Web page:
Ivory Coast Halt Cocoa Export Contracts for the 2023-2024 Season Due to Adverse Weather Conditions

Soukaina Sghir
Soukaina Sghir
2 Min Read
cocoa esports

Ivory Coast has decided to suspend the sale of cocoa export contracts for the upcoming 2023-2024 season, primarily due to the impact of an unusually intense rainy season. This has resulted in concerns about the cocoa supply, leading to a surge in cocoa futures prices, reaching their highest level in 46 years in recent weeks.

The successful cultivation of cocoa requires a delicate balance between rainfall and dry, sunny periods. However, the excessive rainfall experienced during this year’s rainy season disrupted this equilibrium. Côte d’Ivoire has been compelled to halt sales, fearing an inadequate production volume to fulfill the contracts.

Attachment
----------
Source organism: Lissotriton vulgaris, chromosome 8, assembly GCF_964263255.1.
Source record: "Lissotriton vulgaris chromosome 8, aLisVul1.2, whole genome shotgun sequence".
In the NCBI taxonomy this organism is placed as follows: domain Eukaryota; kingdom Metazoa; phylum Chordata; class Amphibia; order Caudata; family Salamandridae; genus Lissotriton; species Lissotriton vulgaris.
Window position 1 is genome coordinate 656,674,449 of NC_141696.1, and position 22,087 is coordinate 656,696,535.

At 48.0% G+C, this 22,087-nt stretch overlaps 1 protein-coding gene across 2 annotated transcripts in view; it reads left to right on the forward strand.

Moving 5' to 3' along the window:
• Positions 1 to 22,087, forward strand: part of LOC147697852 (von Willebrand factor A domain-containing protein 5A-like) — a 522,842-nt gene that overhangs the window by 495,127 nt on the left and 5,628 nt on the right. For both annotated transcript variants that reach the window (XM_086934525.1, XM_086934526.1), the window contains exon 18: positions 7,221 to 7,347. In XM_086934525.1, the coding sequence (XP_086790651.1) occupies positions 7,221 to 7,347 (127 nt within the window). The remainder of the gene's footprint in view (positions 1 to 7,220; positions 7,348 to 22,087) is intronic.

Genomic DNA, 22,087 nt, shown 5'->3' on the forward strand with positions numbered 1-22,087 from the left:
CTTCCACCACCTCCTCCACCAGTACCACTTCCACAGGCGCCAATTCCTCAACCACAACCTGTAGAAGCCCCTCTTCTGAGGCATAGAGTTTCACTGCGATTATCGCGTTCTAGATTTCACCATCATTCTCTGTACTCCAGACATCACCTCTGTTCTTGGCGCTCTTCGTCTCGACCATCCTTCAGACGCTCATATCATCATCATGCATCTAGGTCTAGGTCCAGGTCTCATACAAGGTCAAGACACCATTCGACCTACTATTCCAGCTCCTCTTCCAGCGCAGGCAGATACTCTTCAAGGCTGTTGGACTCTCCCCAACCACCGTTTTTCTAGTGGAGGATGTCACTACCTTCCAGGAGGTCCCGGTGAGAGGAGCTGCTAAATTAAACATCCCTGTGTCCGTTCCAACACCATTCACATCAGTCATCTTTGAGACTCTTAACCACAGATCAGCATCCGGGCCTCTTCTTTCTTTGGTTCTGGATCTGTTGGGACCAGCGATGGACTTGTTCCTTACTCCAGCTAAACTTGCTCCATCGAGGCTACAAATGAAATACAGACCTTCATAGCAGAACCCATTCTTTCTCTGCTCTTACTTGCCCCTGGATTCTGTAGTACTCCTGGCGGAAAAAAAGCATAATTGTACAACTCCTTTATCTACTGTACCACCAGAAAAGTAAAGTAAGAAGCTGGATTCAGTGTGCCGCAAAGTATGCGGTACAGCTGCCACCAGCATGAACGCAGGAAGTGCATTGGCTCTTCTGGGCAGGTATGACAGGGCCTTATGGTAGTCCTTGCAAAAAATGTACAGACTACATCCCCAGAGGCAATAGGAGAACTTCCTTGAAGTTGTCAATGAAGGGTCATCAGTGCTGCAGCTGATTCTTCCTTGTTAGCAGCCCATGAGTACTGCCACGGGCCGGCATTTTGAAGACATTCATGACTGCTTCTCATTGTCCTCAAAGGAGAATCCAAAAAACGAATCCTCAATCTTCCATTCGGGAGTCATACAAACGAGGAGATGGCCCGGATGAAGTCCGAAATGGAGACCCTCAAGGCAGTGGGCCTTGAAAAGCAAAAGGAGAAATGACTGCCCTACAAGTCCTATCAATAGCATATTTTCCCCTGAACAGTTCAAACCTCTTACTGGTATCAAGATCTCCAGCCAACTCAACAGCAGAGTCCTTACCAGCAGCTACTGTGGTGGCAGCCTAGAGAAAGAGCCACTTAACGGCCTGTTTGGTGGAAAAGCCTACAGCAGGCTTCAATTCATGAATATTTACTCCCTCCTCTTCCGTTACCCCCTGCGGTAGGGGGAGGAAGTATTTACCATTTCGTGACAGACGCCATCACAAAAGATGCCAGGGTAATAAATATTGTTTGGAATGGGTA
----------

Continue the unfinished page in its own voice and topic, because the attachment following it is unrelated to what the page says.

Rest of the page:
Yves Brahima Koné, the General Manager of the Coffee-Cocoa Council (CCC), explains the rationale behind this decision: “As a trader, we engage in the market when prices are generally favorable. If the price is unfavorable, we refrain from participating. This is the typical situation for traders. However, in this case, we have suspended sales for a specific period due to the climatic situation. We anticipate that the production expected from our plantations in October will fall short of our expectations.”

The Coffee-Cocoa Council is hopeful that the subsequent production phase from January to March will help restore balance in cocoa volumes. Failure to achieve this could have adverse consequences on the country’s economy, as Côte d’Ivoire heavily relies on cocoa, which accounts for 40% of its export earnings, making it the world’s largest cocoa producer.

Other significant cocoa-producing countries, including Ghana, Nigeria, and Cameroon, as well as various Latin American nations, have also encountered challenges resulting from heavy tropical rainfall. According to the CCC, global cocoa production has declined by a quarter compared to the previous year.

Soukaina Sghir

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